Funeral homily: Fr. King was courageous as he offered up his sufferings

Father James E. King

EDITOR’S NOTE: Following are excerpts from the homily at the Oct. 19 funeral Mass at St. Mark Church in Peoria for Father James King, 55. (See obituary.) The homilist was Father James Loftus, pastor of Holy Family Parish in Danville.

A verse that often comes to mind when I think of Jim is from St. Paul’s second letter to the Corinthians, Chapter 12, when he asks Jesus to take away “the thorn in my flesh.” St. Paul wrote, “Three times I asked the Lord to do this.” And then Jesus tells St. Paul no, that “My grace is sufficient for you for my power is made perfect in weakness.”

Father Jim’s health struggles were definitely a thorn in his side and yet he carried it, I would say, courageously. I never heard him complain much, or really at all. Maybe he would elsewhere. In him you could see both priest and victim — not just doing priestly duties, but also sharing the sufferings of Christ. As Paul would say, “No longer I live, but it is Christ now who lives in me.”

And no doubt he was offering up his sufferings, his prayers, for everyone, but I think in a special way for priests. He had a great love for the priesthood.


Jim also had a great love for Our Lady. His obituary tells us he was born on Dec. 8 — a good day to be born, the Feast of the Immaculate Conception. He had a great love for the Blessed Sacrament. When he was in the apartment near here they had a little chapel set up and he would do his Holy Hour each day. He also had The Summa of St. Thomas Aquinas that he’d like to study. He wasn’t able to offer Mass at the end, but I know in spirit he certainly wished to.

Some of you may be familiar with Father King’s compilation of advice to newly ordained priests. He would, for a number of years, give it to bishops and the priests who were newly ordained. My name was on there, but really it was his work. I just offered a few pieces of editing and some quotes. Father Jim’s heart was for priests. He sent one of his compilations to Cardinal George in Chicago and got a thank you note from him.

Jim would wholeheartedly agree with St. Padre Pio that the world would sooner survive without the sun than without the Mass. I’m sure that all of us, as we answer the call to be God’s priests, consider how we can best serve the world and get people to heaven. Maybe after exhausting all the other alternatives we finally realize, “OK God, I think this is where you want me to go. I’ll be your priest. What better can I do than offer that Mass to the world?”


Something else I think Father Jim can teach us about is “hiddeness.” I used to help take some of his Spanish Masses at St. Mary’s in East Moline. That was in about 2008. (He would go on leave of absence the next year.) It’s a good example for all of us, whether priest or religious or laity, that God can do great things in little and small ways if we obey him. And we don’t always have to be appreciated, or get a pat on the back or the attention. It’s OK, God sees it, and that’s what counts.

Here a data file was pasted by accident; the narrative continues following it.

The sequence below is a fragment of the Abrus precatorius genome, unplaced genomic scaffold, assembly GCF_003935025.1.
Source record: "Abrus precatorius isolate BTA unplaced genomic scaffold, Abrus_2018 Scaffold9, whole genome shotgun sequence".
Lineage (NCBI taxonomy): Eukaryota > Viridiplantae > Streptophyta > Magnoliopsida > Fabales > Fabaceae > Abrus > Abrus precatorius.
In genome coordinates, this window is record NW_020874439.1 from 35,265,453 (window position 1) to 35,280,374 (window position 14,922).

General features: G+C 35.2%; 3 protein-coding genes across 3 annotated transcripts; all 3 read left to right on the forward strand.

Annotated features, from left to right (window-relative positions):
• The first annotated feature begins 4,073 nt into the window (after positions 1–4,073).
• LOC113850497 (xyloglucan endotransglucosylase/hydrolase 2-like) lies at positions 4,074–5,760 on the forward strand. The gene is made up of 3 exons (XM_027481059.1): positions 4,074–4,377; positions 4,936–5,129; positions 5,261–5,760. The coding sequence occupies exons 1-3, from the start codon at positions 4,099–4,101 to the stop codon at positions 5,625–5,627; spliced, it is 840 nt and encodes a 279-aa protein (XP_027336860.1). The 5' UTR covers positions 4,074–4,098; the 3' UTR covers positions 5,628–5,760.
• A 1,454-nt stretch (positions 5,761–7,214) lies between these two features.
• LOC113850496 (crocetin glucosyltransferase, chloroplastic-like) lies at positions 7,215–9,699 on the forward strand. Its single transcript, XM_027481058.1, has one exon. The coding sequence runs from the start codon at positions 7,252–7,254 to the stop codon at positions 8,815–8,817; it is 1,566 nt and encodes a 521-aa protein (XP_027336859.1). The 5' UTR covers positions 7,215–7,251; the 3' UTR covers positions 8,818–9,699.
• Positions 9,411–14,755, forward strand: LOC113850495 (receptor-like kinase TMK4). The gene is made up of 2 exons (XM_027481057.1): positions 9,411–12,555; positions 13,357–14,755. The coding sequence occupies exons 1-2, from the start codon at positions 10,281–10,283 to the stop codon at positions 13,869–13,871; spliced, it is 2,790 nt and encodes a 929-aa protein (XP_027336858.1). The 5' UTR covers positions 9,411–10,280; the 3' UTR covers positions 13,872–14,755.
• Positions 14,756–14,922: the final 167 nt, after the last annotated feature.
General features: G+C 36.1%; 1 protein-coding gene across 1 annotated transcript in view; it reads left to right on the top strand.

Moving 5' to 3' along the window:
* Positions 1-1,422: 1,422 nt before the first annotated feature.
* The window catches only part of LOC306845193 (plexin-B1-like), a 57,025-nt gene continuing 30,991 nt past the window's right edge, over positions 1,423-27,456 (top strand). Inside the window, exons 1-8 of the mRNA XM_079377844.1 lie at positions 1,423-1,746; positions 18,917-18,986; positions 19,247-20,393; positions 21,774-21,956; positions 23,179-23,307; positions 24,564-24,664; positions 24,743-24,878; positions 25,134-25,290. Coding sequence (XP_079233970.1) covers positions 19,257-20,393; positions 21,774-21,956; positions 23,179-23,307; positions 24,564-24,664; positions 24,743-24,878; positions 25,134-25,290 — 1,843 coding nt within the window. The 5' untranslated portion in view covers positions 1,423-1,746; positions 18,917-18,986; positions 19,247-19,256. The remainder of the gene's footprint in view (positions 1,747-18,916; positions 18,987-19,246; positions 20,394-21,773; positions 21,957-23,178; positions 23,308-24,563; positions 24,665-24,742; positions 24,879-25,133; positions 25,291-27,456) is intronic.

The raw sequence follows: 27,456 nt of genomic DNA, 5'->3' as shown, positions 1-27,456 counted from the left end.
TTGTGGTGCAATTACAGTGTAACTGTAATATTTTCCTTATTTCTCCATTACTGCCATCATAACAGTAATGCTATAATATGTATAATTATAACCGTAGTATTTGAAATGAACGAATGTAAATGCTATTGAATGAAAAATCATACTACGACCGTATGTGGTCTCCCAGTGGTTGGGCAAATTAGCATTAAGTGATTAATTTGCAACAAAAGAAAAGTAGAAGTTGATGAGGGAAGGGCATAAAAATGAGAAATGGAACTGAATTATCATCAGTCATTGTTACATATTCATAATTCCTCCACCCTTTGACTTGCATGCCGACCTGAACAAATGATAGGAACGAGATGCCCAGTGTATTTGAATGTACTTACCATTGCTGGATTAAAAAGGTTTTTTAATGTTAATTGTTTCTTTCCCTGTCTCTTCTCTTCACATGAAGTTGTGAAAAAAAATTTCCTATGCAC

I’d like to thank those who spent a lot of time with Jim, who visited him — the parishioners who helped out, the priests, and in particularly the family. In a special way, his Dad and Mom, Ed and Mary. One of you took the morning and one of you took the afternoon. It was good that you were there with your son. Jesus says in Matthew 25 “I was sick and you visited me.”

Jesus is mysteriously present, and I might say sacramentally present, in the sick in a way unlike anywhere else. It’s attributed to Padre Pio that Jesus is present in the poor and at least twice as present in the sick. I’ve found that to be true in my own ministry as a priest. So not only was Jim sick, and sacramentally made Jesus present there, but also in his priesthood he made the Lord present to us.


One of the prefaces for the funeral reads, “Lord, for your faithful people, life is changed, not ended.” In a couple of weeks we’ll approach All Saints Day. We talk about the Communion of the Saints, that the communication lines are not cut off. They simply take another form. So we can pray to our brother, our son, our uncle, and ask him for his prayers. Ask him “Help me to preach.” Preaching in front of other priests is like being back in the seminary and trying out your homiletics again.

So we can always ask him for his prayers as we pray for him in case any stain of sin has clung to him. We look forward to our reunion with Jim forever, and when we see each other we can rejoice together in the mercy of God.

I want to end with a prayer from St. Faustina’s diary of Divine Mercy. She says “If only the suffering soul knew how it was loved by God, it would die of joy and excess happiness. Someday we will know the value of suffering, but then we will no longer be able to suffer.”

We entrust Jim to Our Blessed Mother, as we say together: “Hail Mary, . . . .”



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